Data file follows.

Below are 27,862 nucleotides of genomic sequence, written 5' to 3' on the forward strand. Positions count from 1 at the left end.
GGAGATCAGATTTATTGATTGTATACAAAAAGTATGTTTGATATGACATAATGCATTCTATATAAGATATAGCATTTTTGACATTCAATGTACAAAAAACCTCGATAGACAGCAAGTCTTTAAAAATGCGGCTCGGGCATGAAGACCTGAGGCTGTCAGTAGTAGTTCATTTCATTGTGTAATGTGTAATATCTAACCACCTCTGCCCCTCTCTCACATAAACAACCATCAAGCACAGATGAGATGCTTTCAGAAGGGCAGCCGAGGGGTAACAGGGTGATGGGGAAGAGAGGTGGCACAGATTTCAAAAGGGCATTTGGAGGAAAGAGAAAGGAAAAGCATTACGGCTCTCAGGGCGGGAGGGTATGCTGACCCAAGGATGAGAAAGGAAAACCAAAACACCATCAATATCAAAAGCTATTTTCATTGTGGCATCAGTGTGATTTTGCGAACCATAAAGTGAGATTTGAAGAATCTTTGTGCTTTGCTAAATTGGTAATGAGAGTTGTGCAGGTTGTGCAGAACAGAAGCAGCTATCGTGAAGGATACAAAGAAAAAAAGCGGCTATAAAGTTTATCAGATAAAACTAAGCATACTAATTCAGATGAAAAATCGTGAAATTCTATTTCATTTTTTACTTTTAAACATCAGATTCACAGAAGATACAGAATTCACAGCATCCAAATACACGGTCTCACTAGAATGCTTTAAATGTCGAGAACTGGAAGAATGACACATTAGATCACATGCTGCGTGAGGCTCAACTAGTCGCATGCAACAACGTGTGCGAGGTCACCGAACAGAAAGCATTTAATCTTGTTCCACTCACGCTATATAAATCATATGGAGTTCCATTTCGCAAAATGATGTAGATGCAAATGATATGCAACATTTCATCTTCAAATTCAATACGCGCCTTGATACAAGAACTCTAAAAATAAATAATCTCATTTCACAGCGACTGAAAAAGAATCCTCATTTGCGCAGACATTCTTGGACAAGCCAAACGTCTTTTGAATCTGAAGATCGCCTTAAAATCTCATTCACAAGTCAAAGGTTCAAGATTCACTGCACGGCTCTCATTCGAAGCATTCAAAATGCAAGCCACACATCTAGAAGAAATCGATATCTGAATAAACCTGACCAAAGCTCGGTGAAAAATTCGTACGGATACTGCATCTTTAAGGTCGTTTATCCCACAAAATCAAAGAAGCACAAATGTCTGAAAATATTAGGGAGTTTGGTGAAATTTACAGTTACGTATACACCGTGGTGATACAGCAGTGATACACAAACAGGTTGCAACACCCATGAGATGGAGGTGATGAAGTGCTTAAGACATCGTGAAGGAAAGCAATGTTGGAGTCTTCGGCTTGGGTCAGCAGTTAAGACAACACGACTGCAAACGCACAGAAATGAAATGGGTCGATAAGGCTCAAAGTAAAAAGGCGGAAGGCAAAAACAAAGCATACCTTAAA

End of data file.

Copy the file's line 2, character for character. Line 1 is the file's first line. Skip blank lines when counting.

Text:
GGAGATCAGATTTATTGATTGTATACAAAAAGTATGTTTGATATGACATAATGCATTCTATATAAGATATAGCATTTTTGACATTCAATGTACAAAAAACCTCGATAGACAGCAAGTCTTTAAAAATGCGGCTCGGGCATGAAGACCTGAGGCTGTCAGTAGTAGTTCATTTCATTGTGTAATGTGTAATATCTAACCACCTCTGCCCCTCTCTCACATAAACAACCATCAAGCACAGATGAGATGCTTTCAGAAGGGCAGCCGAGGGGTAACAGGGTGATGGGGAAGAGAGGTGGCACAGATTTCAAAAGGGCATTTGGAGGAAAGAGAAAGGAAAAGCATTACGGCTCTCAGGGCGGGAGGGTATGCTGACCCAAGGATGAGAAAGGAAAACCAAAACACCATCAATATCAAAAGCTATTTTCATTGTGGCATCAGTGTGATTTTGCGAACCATAAAGTGAGATTTGAAGAATCTTTGTGCTTTGCTAAATTGGTAATGAGAGTTGTGCAGGTTGTGCAGAACAGAAGCAGCTATCGTGAAGGATACAAAGAAAAAAAGCGGCTATAAAGTTTATCAGATAAAACTAAGCATACTAATTCAGATGAAAAATCGTGAAATTCTATTTCATTTTTTACTTTTAAACATCAGATTCACAGAAGATACAGAATTCACAGCATCCAAATACACGGTCTCACTAGAATGCTTTAAATGTCGAGAACTGGAAGAATGACACATTAGATCACATGCTGCGTGAGGCTCAACTAGTCGCATGCAACAACGTGTGCGAGGTCACCGAACAGAAAGCATTTAATCTTGTTCCACTCACGCTATATAAATCATATGGAGTTCCATTTCGCAAAATGATGTAGATGCAAATGATATGCAACATTTCATCTTCAAATTCAATACGCGCCTTGATACAAGAACTCTAAAAATAAATAATCTCATTTCACAGCGACTGAAAAAGAATCCTCATTTGCGCAGACATTCTTGGACAAGCCAAACGTCTTTTGAATCTGAAGATCGCCTTAAAATCTCATTCACAAGTCAAAGGTTCAAGATTCACTGCACGGCTCTCATTCGAAGCATTCAAAATGCAAGCCACACATCTAGAAGAAATCGATATCTGAATAAACCTGACCAAAGCTCGGTGAAAAATTCGTACGGATACTGCATCTTTAAGGTCGTTTATCCCACAAAATCAAAGAAGCACAAATGTCTGAAAATATTAGGGAGTTTGGTGAAATTTACAGTTACGTATACACCGTGGTGATACAGCAGTGATACACAAACAGGTTGCAACACCCATGAGATGGAGGTGATGAAGTGCTTAAGACATCGTGAAGGAAAGCAATGTTGGAGTCTTCGGCTTGGGTCAGCAGTTAAGACAACACGACTGCAAACGCACAGAAATGAAATGGGTCGATAAGGCTCAAAGTAAAAAGGCGGAAGGCAAAAACAAAGCATACCTTAAA